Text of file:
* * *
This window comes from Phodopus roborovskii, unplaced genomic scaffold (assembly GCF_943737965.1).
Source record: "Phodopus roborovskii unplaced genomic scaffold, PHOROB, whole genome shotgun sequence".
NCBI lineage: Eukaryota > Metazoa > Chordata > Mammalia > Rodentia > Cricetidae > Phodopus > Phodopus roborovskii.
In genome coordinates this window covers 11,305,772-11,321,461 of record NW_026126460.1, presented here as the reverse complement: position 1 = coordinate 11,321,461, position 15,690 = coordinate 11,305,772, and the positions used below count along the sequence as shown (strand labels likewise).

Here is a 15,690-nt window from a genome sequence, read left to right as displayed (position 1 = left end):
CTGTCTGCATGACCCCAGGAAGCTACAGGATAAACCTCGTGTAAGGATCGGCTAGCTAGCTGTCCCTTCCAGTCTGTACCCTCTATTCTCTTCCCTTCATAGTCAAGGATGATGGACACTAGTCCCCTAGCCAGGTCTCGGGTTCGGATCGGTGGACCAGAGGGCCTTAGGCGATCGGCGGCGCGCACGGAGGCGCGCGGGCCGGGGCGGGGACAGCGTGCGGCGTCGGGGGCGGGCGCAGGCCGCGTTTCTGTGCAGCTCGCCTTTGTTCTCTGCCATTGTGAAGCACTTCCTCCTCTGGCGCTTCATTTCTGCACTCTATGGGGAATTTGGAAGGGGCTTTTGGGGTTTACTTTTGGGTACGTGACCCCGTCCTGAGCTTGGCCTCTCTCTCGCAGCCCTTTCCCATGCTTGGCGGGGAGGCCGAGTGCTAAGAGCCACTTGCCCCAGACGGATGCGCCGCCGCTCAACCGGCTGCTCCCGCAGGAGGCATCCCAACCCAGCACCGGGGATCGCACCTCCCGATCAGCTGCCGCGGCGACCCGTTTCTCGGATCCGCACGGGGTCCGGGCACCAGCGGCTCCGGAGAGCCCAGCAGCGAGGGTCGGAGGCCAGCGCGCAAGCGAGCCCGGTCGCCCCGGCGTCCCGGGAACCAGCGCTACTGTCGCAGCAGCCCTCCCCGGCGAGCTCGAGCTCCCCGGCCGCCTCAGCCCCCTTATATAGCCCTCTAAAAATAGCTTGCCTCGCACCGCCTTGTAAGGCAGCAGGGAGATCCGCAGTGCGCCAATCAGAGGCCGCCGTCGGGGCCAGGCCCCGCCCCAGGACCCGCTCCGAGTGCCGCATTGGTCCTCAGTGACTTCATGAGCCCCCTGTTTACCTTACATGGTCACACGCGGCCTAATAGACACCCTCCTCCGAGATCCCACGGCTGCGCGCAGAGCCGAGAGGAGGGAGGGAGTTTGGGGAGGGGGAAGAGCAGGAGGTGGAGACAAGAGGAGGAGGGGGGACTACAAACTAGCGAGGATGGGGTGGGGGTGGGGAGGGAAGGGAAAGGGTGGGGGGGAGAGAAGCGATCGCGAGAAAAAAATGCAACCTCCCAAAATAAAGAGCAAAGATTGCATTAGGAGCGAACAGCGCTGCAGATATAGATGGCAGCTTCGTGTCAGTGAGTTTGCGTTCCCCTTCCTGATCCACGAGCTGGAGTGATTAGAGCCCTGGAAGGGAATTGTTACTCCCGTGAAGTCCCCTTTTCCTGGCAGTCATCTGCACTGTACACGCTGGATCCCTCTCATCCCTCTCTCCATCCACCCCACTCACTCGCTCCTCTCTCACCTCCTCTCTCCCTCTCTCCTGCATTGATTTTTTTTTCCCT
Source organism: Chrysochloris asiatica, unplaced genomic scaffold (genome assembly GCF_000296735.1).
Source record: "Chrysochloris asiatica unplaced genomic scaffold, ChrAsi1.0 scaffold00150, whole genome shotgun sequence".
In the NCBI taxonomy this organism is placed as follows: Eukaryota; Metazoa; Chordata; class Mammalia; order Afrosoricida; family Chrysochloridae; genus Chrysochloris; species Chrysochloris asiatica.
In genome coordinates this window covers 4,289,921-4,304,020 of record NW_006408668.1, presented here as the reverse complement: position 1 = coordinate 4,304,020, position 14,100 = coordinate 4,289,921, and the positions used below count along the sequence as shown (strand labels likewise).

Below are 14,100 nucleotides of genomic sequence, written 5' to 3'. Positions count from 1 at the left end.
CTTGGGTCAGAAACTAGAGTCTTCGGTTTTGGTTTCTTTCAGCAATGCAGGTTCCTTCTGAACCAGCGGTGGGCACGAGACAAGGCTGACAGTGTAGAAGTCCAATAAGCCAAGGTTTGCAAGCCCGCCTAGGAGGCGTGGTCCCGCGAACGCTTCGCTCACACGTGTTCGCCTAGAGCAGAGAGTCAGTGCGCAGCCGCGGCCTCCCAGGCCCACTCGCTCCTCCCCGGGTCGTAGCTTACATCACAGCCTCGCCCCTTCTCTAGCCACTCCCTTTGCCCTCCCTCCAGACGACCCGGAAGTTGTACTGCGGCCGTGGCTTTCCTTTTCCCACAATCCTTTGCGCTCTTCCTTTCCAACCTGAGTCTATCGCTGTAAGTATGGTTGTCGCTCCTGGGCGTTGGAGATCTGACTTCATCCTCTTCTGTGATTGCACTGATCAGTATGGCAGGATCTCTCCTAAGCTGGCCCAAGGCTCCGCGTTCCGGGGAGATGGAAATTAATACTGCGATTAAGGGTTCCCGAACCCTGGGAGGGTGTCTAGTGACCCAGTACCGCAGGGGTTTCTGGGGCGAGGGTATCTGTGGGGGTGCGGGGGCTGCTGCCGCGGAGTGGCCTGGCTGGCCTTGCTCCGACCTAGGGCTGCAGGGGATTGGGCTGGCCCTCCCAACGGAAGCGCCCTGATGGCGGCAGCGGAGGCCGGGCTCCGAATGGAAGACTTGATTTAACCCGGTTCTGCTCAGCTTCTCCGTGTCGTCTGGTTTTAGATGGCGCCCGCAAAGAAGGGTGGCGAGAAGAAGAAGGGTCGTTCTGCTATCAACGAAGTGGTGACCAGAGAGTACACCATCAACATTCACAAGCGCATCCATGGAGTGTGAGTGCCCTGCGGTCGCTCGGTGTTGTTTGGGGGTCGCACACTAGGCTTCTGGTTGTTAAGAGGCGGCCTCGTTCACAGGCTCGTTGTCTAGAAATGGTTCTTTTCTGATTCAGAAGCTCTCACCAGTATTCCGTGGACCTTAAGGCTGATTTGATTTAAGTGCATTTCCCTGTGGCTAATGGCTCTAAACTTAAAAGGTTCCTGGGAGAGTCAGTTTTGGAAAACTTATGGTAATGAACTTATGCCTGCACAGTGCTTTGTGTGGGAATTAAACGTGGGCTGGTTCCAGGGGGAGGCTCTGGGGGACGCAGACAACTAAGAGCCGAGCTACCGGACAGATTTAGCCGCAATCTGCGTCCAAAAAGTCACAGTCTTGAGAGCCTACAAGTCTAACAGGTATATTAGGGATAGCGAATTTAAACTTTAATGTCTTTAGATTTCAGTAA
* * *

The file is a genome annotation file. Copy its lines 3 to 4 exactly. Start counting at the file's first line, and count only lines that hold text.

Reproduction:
NCBI lineage: Eukaryota > Metazoa > Chordata > Mammalia > Rodentia > Cricetidae > Phodopus > Phodopus roborovskii.
In genome coordinates this window covers 11,305,772-11,321,461 of record NW_026126460.1, presented here as the reverse complement: position 1 = coordinate 11,321,461, position 15,690 = coordinate 11,305,772, and the positions used below count along the sequence as shown (strand labels likewise).